From looking at OSVDB here are the top 12 researchers in terms of volume:
Rank / Creditee / # Vulns
- r0t 770
- Lostmon Lords 241
- rgod 239
- Aliaksandr Hartsuyeu 201
- Kacper 199
- James Bercegay 180
- luny 142
- Diabolic Crab 139
- Janek Vind “waraxe” 136
- JeiAr 117
- Dedi Dwianto 86
- M.Hasran Addahroni 79
Take a look at the other OSVDB Browse categories and note you can even click on a Creditee’s name and see all of the vulnerabilities that they have discovered here: http://osvdb.org/browse
Of course our statistics are based off of the content in OSVDB and we need your help to provide better statistics. If you are a researcher, it would help if you could take the time to create an OSVDB account and update the vulnerabilities that you have discovered!
You can signup for an OSVDB account here: https://osvdb.org/account/signup
Here is a quick overview:
- Search for your vulnerabilities at http://osvdb.org/search/advsearch
- Click on your vuln, then click “Edit Vulnerability” -Click the Credits menu item, if credit is missing click “Toggle Add Author…”
- You name may already be in the database, as you type it will search OSVDB to see if your information is there. If so, select and click “Add Author”.
- Once you add the creditee information you can update your information or if your name is not there you can add it as a new creditee.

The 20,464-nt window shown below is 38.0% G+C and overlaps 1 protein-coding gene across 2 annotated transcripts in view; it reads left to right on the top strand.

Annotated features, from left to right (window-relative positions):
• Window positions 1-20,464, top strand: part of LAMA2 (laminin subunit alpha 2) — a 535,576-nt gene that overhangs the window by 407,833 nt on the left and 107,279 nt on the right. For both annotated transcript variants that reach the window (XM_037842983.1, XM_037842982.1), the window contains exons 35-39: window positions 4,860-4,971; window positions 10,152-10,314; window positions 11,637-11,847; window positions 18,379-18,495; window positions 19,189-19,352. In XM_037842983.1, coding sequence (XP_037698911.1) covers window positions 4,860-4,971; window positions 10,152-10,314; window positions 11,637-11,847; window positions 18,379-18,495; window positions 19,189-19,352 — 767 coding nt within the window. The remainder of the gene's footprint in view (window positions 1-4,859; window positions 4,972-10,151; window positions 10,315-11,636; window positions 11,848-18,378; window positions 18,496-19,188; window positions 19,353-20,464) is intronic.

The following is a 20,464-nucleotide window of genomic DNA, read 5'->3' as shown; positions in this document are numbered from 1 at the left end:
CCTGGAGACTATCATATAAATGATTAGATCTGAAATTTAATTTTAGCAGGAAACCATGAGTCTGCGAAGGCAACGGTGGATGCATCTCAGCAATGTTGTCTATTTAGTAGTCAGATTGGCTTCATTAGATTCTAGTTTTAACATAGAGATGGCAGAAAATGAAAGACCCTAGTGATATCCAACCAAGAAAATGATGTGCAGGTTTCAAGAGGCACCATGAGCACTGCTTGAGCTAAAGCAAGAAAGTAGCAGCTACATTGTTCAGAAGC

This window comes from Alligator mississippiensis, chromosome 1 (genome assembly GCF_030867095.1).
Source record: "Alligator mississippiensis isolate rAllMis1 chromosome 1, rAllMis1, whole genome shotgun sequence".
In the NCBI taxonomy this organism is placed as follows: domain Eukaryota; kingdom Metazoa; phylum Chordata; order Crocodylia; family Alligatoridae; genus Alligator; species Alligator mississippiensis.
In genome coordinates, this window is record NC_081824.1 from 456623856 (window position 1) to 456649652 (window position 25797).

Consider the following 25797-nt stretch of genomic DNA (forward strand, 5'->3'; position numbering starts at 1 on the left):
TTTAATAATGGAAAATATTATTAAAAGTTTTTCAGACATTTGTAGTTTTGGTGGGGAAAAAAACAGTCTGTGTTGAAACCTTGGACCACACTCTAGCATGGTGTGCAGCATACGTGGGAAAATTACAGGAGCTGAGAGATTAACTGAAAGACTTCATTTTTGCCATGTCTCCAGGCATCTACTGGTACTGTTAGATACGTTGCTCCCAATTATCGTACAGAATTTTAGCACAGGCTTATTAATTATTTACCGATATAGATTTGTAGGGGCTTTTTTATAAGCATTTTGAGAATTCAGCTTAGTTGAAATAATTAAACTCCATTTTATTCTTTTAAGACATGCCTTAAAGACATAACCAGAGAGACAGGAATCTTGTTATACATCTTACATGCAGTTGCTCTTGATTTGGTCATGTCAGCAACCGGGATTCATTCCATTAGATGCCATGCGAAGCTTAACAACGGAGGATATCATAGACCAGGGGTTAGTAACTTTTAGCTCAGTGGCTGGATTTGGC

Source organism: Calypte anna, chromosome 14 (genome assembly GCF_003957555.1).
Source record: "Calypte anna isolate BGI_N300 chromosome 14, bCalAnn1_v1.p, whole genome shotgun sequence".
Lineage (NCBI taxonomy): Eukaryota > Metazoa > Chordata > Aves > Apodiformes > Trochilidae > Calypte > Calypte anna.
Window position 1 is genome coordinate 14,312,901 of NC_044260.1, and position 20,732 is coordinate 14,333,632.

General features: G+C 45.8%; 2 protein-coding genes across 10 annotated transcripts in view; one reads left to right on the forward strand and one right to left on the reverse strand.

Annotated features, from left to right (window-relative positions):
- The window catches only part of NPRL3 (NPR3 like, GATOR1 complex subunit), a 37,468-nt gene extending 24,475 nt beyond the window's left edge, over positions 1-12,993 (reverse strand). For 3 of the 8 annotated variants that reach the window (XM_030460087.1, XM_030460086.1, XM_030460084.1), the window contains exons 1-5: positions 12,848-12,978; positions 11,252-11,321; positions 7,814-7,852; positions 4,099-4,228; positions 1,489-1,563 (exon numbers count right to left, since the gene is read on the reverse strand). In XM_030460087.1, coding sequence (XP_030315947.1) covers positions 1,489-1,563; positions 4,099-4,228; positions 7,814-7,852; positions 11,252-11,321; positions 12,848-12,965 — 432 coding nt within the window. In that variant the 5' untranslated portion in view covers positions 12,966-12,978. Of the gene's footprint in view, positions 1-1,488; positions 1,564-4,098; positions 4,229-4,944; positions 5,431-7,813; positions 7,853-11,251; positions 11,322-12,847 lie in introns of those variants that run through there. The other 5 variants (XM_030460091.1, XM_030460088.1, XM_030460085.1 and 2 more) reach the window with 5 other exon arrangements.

Rinse and repeat!
Layered Technologies has provided hosting for the OSVDB production and development servers since October 2007 and continues to support the project. The new servers have been a critical contributing factor to the success and deployment of OSVDB 2.0. In fact, OSVDB 2.0 and the new services that we are now offering have been more resource intensive than we originally thought and we must upgrade.
On Friday, May 16th at 9pm EST we will be taking the OSVDB server offline. The outage should be minimal and service will be restored as soon as possible.
We would like to take a moment to thank Jeremy Suo-Anttila for his assistance and support of the OSVDB project. If you are interested in high quality but affordable hosting with very responsive support we recommend that you contact Layered Technologies.